To be clear, dandruff, true dandruff, is not a disease, nor is it a symptom of disease. It is part of the natural human condition to shed the outermost layer of skin. Dandruff is an indication that new skin is rising from underneath. That old skin has to go somewhere, of course, which generally happens when we sleep, are in the shower and go about our daily lives. (In case you didn’t know this, most household dust indirectly originates from human skin. Dust is the dead carcasses and feces of tiny house-dust mites -- Dermatophagoides farinae and related species -- which eat our skin before they depart this life and land on our coffee tables and computer screens.) But it’s true that some people get more dandruff than others. And depending on the nature and relative cleanliness of the hair in your scalp, the natural sloughing off of dead scalp skin might accumulate in your hair. In the majority of cases, the fix is to shampoo more often, perhaps with a pyrithione zinc-based shampoo, the active ingredient in most over-the-counter dandruff shampoos. There are also other causes of itchy, flakey skin on the scalp. Some are downright frightening, and in advanced cases the irritation can lead to spot hair loss, aka alopecia areata. The following conditions may lead to an itchy flaking on the scalp:
Generally considered a sensitivity to hair care products, this skin inflammation, which resembles a burn, is a reaction to an irritant or allergen. Other symptoms include itching, tenderness, swelling and skin lesions (rash, vesicles and bullae/blisters).
Itchy skin that can occur anywhere on the body, including the scalp, eczema produces skin that becomes scaly, dry and thickened from scratching. Ultimately, the skin oozes fluid and crusts over. It tends to run in families, coincides often with allergies and asthma and is believed to be an over-response of the immune system to soaps and detergents, heat or cold and contact with pet dander. It is not contagious.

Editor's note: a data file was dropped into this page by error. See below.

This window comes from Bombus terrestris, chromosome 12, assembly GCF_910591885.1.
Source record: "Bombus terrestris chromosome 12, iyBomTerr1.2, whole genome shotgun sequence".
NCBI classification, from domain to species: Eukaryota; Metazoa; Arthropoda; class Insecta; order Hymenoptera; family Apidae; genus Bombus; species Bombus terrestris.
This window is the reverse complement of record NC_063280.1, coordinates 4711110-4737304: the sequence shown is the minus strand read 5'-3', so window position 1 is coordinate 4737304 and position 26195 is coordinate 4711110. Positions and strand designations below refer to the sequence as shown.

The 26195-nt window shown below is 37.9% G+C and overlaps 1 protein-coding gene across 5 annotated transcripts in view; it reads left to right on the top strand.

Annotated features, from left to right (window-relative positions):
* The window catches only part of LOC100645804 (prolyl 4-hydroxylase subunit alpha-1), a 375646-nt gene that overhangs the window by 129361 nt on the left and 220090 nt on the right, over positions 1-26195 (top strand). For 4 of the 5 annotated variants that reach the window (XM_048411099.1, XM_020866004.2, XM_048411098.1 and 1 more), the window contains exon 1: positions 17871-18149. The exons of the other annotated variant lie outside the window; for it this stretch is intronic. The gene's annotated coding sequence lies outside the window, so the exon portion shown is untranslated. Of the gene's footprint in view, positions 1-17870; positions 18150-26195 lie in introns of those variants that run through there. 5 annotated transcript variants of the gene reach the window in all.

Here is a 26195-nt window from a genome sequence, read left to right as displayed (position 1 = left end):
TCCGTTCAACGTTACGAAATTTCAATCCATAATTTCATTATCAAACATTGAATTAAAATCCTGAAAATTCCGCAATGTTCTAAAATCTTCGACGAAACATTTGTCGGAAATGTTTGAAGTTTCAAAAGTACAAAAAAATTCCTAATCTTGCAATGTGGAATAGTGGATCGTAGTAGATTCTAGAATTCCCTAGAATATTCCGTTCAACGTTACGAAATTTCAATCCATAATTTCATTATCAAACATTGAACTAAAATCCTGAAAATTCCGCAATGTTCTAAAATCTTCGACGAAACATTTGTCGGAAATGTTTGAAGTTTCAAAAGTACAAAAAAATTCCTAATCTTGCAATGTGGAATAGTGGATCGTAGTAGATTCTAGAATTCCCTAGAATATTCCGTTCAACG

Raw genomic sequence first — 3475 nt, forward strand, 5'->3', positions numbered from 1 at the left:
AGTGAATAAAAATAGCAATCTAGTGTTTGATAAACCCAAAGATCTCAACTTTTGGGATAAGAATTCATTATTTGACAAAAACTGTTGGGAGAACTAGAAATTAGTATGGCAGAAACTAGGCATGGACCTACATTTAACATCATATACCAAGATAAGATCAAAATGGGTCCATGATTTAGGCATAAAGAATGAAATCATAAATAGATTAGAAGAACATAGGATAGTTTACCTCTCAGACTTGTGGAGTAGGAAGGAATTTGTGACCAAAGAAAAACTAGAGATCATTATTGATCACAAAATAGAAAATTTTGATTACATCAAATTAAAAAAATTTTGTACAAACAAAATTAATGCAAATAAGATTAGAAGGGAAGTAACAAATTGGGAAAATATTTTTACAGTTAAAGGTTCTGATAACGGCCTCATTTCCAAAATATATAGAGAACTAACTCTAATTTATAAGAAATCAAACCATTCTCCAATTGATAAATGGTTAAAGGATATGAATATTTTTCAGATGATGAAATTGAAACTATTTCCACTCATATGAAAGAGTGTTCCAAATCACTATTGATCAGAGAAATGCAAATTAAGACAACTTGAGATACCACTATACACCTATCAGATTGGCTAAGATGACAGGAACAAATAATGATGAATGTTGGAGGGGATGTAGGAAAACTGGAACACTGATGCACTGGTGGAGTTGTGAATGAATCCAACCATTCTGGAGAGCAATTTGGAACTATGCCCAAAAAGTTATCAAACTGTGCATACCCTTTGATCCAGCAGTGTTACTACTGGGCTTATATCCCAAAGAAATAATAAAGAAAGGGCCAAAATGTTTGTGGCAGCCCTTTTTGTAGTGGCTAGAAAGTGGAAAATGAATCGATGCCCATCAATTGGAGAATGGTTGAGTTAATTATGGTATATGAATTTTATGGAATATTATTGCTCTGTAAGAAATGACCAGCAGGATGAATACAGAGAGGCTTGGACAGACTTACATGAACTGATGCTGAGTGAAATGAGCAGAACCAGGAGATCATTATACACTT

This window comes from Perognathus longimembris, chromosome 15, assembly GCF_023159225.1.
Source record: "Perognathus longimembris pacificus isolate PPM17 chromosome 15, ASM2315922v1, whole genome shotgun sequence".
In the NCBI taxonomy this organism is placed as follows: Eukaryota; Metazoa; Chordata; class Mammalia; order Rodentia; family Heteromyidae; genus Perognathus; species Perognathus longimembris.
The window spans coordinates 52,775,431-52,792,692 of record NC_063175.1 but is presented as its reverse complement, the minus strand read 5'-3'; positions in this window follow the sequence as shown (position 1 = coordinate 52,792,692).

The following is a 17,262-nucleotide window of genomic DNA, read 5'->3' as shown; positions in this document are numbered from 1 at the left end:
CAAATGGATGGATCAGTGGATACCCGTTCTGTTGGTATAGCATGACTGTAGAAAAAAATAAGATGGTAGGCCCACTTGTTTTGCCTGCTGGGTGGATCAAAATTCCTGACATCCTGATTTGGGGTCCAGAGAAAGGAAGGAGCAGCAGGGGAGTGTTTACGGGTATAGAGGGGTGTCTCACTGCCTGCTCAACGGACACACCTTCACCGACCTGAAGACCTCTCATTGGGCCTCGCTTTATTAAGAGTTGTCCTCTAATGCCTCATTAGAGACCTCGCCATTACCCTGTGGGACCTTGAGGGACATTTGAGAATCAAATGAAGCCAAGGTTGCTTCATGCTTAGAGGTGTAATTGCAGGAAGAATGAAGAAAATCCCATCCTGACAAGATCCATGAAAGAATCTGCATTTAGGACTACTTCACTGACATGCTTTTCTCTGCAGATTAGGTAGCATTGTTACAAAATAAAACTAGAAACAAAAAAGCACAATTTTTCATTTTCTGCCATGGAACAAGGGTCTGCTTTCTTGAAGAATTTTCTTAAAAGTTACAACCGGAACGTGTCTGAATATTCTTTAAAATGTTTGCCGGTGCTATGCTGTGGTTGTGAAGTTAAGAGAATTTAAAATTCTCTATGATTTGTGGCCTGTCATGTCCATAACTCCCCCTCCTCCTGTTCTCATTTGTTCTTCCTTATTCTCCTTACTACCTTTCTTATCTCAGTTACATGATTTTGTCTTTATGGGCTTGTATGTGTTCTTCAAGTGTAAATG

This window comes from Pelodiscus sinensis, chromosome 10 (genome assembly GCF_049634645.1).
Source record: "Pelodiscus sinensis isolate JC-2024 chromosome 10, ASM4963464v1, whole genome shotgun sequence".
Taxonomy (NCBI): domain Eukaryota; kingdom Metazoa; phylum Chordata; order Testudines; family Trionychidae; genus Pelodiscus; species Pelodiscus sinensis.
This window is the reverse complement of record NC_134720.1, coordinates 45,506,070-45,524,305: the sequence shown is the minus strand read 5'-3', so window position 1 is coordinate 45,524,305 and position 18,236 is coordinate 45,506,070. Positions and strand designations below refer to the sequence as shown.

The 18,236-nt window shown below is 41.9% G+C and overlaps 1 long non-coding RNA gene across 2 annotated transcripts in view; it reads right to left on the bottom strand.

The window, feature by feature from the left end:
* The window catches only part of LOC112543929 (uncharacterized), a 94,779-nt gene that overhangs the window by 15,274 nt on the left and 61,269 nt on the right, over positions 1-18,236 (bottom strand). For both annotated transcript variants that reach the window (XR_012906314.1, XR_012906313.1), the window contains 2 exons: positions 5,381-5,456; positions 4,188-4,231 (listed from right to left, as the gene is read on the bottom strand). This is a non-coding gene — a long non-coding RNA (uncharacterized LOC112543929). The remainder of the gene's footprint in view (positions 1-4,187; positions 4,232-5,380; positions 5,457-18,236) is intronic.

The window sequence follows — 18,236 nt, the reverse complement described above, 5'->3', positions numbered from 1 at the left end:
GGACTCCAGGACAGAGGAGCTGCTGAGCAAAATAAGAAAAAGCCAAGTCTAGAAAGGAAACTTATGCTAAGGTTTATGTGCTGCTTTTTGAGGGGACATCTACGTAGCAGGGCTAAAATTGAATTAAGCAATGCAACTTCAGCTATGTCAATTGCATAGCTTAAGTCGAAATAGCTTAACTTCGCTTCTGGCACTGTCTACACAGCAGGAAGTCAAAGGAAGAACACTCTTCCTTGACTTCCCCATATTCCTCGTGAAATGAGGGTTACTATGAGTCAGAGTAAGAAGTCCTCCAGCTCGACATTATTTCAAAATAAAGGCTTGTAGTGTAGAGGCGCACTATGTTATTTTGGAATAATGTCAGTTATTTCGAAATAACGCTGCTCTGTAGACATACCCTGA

Inflamed follicles (folliculitis)
The follicles, the source of each strand of hair, can become inflamed from infection by a fungus or staphylococcus bacteria. This infection is often a secondary effect of eczema or dermatitis. Other causes of folliculitis might include diabetes, tight clothing (including hats and ball caps), poor hygiene in combination with heat and humidity, and use of hot tubs.
More commonly found elsewhere on the body (elbows and knees), psoriasis can be found on the scalp and is often mistaken for seborrheic dermatitis. It is seen as thick, silvery scales.
Characterized by flakey white or yellow scales originating on red, greasy skin on the scalp, it is largely found on the scalp. Seborrheic dermatitis also appears on the body where oil glands are plentiful (eyebrows, sides of the nose, the groin area and armpits). It may be a result of irritation from Malassezia, a yeast, and can be stimulated by stress, oily skin, fatigue, extreme weather, poor hygiene and use of personal care products containing alcohol. Obesity also can be a risk factor, as can HIV infection. It more often is seen in men than women. Chronic itching and scratching can lead to temporary, spot hair loss and secondary fungal infections. From a preventive standpoint, three things seem consistent across all conditions: Pay attention to the symptoms, particularly if other members of your family have similar symptoms and diagnosed conditions. Maintain proper hygiene by shampooing frequently. And if symptoms persist over several weeks after trying mild, over-the-counter remedies, go see your doctor.